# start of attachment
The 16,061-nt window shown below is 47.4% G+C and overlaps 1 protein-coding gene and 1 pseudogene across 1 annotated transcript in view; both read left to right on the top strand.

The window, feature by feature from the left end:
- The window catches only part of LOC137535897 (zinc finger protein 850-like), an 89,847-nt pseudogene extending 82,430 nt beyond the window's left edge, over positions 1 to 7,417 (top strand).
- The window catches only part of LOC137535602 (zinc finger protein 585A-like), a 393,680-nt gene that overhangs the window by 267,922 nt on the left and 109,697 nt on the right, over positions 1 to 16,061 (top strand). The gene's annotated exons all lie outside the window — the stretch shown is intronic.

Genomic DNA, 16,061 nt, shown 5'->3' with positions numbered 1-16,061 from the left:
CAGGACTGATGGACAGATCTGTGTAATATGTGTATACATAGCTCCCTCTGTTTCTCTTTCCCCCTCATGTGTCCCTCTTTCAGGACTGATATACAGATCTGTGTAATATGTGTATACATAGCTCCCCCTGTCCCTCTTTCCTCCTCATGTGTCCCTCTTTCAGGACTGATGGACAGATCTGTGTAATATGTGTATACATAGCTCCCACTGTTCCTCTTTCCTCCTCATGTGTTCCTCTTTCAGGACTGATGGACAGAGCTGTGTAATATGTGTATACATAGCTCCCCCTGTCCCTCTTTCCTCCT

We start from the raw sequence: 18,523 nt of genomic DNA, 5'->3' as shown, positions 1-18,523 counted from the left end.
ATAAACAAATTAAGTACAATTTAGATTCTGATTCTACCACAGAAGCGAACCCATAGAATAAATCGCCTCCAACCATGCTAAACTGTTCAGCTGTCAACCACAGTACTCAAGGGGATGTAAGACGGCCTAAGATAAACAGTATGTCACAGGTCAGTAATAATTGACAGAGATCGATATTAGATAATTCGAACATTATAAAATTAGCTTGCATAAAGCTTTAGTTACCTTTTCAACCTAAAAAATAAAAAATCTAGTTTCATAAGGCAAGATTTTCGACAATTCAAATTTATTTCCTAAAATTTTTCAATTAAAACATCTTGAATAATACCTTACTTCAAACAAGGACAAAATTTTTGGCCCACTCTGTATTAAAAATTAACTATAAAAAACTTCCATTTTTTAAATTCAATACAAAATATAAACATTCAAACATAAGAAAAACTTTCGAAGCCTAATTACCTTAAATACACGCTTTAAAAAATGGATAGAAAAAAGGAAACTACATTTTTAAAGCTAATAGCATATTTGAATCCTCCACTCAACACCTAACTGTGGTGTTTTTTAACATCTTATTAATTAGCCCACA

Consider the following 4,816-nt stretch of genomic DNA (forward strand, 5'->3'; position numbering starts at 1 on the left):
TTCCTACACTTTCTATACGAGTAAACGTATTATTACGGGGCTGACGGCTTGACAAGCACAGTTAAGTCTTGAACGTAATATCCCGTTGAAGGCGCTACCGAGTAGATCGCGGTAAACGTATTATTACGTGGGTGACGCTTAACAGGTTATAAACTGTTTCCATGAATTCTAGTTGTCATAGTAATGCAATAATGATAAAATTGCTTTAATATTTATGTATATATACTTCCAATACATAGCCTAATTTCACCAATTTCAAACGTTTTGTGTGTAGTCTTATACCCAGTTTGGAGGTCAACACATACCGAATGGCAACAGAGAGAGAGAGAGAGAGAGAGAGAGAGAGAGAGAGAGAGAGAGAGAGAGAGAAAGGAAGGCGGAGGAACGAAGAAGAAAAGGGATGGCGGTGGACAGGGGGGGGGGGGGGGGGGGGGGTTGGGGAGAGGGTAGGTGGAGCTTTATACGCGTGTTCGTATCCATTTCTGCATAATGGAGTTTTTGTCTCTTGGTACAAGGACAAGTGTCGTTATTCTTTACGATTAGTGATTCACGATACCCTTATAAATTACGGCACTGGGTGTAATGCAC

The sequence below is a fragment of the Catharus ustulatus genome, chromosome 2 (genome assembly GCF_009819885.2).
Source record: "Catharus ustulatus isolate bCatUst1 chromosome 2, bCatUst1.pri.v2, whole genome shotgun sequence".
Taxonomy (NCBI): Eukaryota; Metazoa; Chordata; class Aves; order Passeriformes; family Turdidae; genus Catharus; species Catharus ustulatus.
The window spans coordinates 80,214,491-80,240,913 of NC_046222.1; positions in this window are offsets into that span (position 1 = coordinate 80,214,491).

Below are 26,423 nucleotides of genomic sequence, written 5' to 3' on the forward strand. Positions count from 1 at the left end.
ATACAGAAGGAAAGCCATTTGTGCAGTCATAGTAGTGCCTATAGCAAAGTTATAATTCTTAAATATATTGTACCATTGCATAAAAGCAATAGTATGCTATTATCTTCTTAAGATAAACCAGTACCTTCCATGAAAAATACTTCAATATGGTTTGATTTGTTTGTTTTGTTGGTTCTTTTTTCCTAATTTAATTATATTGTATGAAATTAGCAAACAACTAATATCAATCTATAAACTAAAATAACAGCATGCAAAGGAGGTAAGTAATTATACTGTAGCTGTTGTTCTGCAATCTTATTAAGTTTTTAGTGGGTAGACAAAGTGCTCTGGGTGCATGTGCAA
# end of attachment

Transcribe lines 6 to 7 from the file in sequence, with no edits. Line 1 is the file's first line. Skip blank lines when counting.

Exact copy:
CAGGACTGATGGACAGATCTGTGTAATATGTGTATACATAGCTCCCTCTGTTTCTCTTTCCCCCTCATGTGTCCCTCTTTCAGGACTGATATACAGATCTGTGTAATATGTGTATACATAGCTCCCCCTGTCCCTCTTTCCTCCTCATGTGTCCCTCTTTCAGGACTGATGGACAGATCTGTGTAATATGTGTATACATAGCTCCCACTGTTCCTCTTTCCTCCTCATGTGTTCCTCTTTCAGGACTGATGGACAGAGCTGTGTAATATGTGTATACATAGCTCCCCCTGTCCCTCTTTCCTCCT

We start from the raw sequence: 18,523 nt of genomic DNA, 5'->3' as shown, positions 1-18,523 counted from the left end.